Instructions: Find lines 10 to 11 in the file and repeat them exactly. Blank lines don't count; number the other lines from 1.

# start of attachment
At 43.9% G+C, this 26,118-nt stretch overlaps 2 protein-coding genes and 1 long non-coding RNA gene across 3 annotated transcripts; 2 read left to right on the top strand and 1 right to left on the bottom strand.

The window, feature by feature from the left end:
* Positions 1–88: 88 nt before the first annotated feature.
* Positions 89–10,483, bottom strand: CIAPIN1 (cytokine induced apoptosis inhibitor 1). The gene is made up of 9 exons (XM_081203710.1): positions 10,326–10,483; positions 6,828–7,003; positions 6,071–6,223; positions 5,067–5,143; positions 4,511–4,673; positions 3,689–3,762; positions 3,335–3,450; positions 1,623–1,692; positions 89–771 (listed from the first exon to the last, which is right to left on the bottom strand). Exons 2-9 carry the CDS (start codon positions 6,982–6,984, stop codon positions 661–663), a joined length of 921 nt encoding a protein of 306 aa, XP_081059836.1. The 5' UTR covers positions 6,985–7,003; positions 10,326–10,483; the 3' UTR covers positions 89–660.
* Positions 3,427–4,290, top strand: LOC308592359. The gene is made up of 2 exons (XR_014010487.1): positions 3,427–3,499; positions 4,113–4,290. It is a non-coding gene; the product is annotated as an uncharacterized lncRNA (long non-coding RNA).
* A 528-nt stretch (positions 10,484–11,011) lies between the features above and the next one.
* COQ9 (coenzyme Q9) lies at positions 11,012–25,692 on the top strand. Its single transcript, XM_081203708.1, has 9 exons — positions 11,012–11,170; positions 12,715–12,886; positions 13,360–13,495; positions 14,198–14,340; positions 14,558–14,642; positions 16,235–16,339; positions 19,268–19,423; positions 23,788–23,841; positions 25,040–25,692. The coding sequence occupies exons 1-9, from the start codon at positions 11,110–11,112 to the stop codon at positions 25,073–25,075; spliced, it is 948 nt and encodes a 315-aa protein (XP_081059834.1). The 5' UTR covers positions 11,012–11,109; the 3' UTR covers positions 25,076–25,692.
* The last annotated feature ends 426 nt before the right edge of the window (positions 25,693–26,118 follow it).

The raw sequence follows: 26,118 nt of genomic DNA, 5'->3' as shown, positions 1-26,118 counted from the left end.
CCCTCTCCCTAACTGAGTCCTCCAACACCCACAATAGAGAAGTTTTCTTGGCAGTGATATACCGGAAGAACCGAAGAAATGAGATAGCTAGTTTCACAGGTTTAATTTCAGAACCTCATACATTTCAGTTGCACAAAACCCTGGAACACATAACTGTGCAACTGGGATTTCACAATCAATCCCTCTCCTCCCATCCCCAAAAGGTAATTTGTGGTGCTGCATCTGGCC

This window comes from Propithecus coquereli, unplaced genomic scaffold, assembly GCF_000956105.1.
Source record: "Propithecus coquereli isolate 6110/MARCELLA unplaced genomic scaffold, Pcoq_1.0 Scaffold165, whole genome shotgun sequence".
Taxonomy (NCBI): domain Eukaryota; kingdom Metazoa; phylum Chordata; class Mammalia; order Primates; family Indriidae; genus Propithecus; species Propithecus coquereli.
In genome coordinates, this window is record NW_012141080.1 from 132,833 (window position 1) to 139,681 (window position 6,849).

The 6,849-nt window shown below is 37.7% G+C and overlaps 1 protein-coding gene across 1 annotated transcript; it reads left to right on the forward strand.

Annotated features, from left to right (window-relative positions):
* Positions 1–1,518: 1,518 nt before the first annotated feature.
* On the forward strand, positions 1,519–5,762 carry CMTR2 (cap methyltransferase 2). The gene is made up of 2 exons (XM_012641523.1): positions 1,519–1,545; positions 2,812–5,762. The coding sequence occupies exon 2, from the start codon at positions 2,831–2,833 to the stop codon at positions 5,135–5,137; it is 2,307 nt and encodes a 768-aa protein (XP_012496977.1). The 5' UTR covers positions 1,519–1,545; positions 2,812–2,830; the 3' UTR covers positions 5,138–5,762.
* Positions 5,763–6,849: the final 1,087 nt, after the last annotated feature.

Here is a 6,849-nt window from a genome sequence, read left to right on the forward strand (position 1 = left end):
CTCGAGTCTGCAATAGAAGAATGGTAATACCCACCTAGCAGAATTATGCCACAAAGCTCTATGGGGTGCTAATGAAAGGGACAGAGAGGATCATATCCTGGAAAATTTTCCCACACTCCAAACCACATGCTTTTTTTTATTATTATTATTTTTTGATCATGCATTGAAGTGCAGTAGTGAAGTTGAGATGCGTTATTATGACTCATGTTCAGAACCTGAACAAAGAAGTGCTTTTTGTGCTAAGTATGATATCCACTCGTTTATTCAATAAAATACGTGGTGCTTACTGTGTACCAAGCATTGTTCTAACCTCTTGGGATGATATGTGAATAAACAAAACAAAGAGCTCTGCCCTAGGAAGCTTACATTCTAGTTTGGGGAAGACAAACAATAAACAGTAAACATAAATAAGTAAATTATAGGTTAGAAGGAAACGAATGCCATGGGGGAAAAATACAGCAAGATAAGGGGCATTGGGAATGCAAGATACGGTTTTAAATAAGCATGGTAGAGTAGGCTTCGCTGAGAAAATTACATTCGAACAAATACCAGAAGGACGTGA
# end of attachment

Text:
CCCTCTCCCTAACTGAGTCCTCCAACACCCACAATAGAGAAGTTTTCTTGGCAGTGATATACCGGAAGAACCGAAGAAATGAGATAGCTAGTTTCACAGGTTTAATTTCAGAACCTCATACATTTCAGTTGCACAAAACCCTGGAACACATAACTGTGCAACTGGGATTTCACAATCAATCCCTCTCCTCCCATCCCCAAAAGGTAATTTGTGGTGCTGCATCTGGCC

This window comes from Propithecus coquereli, unplaced genomic scaffold, assembly GCF_000956105.1.